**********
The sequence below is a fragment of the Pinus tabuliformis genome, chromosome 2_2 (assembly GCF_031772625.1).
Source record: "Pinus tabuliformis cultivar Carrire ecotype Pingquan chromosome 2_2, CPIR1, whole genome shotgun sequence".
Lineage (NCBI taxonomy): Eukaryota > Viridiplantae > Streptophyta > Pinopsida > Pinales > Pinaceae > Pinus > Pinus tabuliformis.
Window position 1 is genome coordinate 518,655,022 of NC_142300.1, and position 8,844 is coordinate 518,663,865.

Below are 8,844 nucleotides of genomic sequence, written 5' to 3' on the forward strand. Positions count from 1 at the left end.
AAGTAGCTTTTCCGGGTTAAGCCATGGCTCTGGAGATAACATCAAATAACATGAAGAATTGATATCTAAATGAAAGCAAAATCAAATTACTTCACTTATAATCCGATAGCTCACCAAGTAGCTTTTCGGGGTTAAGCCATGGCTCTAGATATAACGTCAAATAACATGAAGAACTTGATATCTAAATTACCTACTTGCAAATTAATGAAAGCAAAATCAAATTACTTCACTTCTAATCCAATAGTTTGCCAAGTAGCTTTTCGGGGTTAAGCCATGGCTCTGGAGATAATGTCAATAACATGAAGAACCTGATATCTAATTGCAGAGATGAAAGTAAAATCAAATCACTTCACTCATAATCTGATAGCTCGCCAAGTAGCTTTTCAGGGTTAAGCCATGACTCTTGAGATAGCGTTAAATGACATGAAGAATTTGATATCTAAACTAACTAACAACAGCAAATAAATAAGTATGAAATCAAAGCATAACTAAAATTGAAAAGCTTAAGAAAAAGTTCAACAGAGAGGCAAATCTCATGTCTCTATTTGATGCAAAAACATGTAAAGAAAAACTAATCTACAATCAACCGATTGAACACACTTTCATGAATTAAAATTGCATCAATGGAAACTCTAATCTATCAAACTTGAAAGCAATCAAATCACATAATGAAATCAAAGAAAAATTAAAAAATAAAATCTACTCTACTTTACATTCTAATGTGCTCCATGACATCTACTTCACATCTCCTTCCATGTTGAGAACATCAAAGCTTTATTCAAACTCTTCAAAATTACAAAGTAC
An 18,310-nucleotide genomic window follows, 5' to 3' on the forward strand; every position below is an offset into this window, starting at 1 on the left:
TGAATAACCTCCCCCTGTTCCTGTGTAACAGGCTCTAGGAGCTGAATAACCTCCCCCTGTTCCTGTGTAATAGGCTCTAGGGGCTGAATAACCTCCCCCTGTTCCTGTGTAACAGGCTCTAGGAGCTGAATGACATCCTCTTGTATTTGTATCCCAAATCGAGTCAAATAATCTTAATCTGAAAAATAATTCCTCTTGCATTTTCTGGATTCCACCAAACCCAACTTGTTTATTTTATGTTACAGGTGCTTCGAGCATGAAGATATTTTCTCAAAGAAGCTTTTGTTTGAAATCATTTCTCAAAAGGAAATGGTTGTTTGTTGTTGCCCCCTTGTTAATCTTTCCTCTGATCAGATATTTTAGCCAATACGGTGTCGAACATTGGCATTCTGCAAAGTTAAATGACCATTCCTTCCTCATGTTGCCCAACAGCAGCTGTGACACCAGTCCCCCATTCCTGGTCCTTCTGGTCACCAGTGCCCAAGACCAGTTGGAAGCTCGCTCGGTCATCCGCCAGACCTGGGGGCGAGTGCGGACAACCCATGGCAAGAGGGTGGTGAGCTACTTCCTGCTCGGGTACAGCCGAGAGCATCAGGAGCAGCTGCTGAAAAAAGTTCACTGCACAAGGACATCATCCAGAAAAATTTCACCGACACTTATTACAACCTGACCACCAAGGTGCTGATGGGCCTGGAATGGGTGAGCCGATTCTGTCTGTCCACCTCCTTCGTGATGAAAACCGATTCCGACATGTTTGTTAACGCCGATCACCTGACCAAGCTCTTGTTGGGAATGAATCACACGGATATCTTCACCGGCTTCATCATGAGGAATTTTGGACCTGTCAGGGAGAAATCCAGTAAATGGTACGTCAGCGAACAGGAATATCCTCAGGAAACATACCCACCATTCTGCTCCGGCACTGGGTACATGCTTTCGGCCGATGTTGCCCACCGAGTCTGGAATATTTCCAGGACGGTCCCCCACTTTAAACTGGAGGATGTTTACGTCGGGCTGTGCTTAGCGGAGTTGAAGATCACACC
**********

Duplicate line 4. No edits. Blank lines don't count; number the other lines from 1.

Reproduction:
Window position 1 is genome coordinate 518,655,022 of NC_142300.1, and position 8,844 is coordinate 518,663,865.